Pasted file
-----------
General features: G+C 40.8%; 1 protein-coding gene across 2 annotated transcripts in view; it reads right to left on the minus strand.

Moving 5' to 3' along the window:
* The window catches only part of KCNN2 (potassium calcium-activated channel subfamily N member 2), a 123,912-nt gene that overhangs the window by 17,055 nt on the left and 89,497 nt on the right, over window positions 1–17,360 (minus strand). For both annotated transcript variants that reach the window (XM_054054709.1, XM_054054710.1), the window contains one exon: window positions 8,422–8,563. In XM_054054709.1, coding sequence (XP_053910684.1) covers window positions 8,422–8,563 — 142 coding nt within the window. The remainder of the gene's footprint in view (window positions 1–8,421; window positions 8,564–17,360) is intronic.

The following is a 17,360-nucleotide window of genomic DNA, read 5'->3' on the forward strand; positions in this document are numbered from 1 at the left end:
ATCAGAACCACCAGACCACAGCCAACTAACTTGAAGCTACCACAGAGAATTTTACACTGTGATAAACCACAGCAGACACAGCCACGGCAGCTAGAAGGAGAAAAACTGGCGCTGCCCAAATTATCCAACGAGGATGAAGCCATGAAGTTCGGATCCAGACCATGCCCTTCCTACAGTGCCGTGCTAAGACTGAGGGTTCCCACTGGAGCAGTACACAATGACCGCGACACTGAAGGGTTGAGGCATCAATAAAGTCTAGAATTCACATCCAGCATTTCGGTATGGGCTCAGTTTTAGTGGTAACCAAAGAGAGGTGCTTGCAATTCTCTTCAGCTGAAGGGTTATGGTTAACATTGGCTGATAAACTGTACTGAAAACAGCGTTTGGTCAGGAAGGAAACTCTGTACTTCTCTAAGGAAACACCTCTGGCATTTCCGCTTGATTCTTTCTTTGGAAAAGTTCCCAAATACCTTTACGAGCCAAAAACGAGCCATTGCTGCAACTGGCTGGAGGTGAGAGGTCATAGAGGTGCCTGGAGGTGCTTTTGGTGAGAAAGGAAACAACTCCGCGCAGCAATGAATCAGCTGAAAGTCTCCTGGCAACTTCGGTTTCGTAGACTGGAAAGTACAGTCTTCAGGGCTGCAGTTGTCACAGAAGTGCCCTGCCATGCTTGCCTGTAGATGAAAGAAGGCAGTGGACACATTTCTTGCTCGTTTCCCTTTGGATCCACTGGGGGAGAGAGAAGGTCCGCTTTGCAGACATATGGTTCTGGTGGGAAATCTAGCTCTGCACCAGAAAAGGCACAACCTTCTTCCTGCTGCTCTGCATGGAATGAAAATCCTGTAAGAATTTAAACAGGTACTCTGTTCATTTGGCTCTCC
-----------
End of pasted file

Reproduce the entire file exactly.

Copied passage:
General features: G+C 40.8%; 1 protein-coding gene across 2 annotated transcripts in view; it reads right to left on the minus strand.

Moving 5' to 3' along the window:
* The window catches only part of KCNN2 (potassium calcium-activated channel subfamily N member 2), a 123,912-nt gene that overhangs the window by 17,055 nt on the left and 89,497 nt on the right, over window positions 1–17,360 (minus strand). For both annotated transcript variants that reach the window (XM_054054709.1, XM_054054710.1), the window contains one exon: window positions 8,422–8,563. In XM_054054709.1, coding sequence (XP_053910684.1) covers window positions 8,422–8,563 — 142 coding nt within the window. The remainder of the gene's footprint in view (window positions 1–8,421; window positions 8,564–17,360) is intronic.

The following is a 17,360-nucleotide window of genomic DNA, read 5'->3' on the forward strand; positions in this document are numbered from 1 at the left end:
ATCAGAACCACCAGACCACAGCCAACTAACTTGAAGCTACCACAGAGAATTTTACACTGTGATAAACCACAGCAGACACAGCCACGGCAGCTAGAAGGAGAAAAACTGGCGCTGCCCAAATTATCCAACGAGGATGAAGCCATGAAGTTCGGATCCAGACCATGCCCTTCCTACAGTGCCGTGCTAAGACTGAGGGTTCCCACTGGAGCAGTACACAATGACCGCGACACTGAAGGGTTGAGGCATCAATAAAGTCTAGAATTCACATCCAGCATTTCGGTATGGGCTCAGTTTTAGTGGTAACCAAAGAGAGGTGCTTGCAATTCTCTTCAGCTGAAGGGTTATGGTTAACATTGGCTGATAAACTGTACTGAAAACAGCGTTTGGTCAGGAAGGAAACTCTGTACTTCTCTAAGGAAACACCTCTGGCATTTCCGCTTGATTCTTTCTTTGGAAAAGTTCCCAAATACCTTTACGAGCCAAAAACGAGCCATTGCTGCAACTGGCTGGAGGTGAGAGGTCATAGAGGTGCCTGGAGGTGCTTTTGGTGAGAAAGGAAACAACTCCGCGCAGCAATGAATCAGCTGAAAGTCTCCTGGCAACTTCGGTTTCGTAGACTGGAAAGTACAGTCTTCAGGGCTGCAGTTGTCACAGAAGTGCCCTGCCATGCTTGCCTGTAGATGAAAGAAGGCAGTGGACACATTTCTTGCTCGTTTCCCTTTGGATCCACTGGGGGAGAGAGAAGGTCCGCTTTGCAGACATATGGTTCTGGTGGGAAATCTAGCTCTGCACCAGAAAAGGCACAACCTTCTTCCTGCTGCTCTGCATGGAATGAAAATCCTGTAAGAATTTAAACAGGTACTCTGTTCATTTGGCTCTCC